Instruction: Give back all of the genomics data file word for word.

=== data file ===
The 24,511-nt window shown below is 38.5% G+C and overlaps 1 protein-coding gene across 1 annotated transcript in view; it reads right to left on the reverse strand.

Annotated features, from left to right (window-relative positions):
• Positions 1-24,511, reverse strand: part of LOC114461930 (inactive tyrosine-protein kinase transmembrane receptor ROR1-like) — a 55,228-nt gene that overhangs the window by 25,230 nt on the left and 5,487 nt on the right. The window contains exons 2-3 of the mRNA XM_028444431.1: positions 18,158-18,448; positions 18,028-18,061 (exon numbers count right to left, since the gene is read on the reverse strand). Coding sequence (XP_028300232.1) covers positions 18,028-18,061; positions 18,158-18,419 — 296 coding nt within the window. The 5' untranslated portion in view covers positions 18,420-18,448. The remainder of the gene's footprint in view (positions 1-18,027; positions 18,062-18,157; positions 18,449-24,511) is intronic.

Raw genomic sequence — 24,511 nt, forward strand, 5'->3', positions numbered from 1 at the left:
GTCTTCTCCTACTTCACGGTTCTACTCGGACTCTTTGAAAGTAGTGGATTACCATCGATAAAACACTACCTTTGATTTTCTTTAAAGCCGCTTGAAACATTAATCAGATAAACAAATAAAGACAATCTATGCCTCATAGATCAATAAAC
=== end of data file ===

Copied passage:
The 24,511-nt window shown below is 38.5% G+C and overlaps 1 protein-coding gene across 1 annotated transcript in view; it reads right to left on the reverse strand.

Annotated features, from left to right (window-relative positions):
• Positions 1-24,511, reverse strand: part of LOC114461930 (inactive tyrosine-protein kinase transmembrane receptor ROR1-like) — a 55,228-nt gene that overhangs the window by 25,230 nt on the left and 5,487 nt on the right. The window contains exons 2-3 of the mRNA XM_028444431.1: positions 18,158-18,448; positions 18,028-18,061 (exon numbers count right to left, since the gene is read on the reverse strand). Coding sequence (XP_028300232.1) covers positions 18,028-18,061; positions 18,158-18,419 — 296 coding nt within the window. The 5' untranslated portion in view covers positions 18,420-18,448. The remainder of the gene's footprint in view (positions 1-18,027; positions 18,062-18,157; positions 18,449-24,511) is intronic.

Raw genomic sequence — 24,511 nt, forward strand, 5'->3', positions numbered from 1 at the left:
GTCTTCTCCTACTTCACGGTTCTACTCGGACTCTTTGAAAGTAGTGGATTACCATCGATAAAACACTACCTTTGATTTTCTTTAAAGCCGCTTGAAACATTAATCAGATAAACAAATAAAGACAATCTATGCCTCATAGATCAATAAAC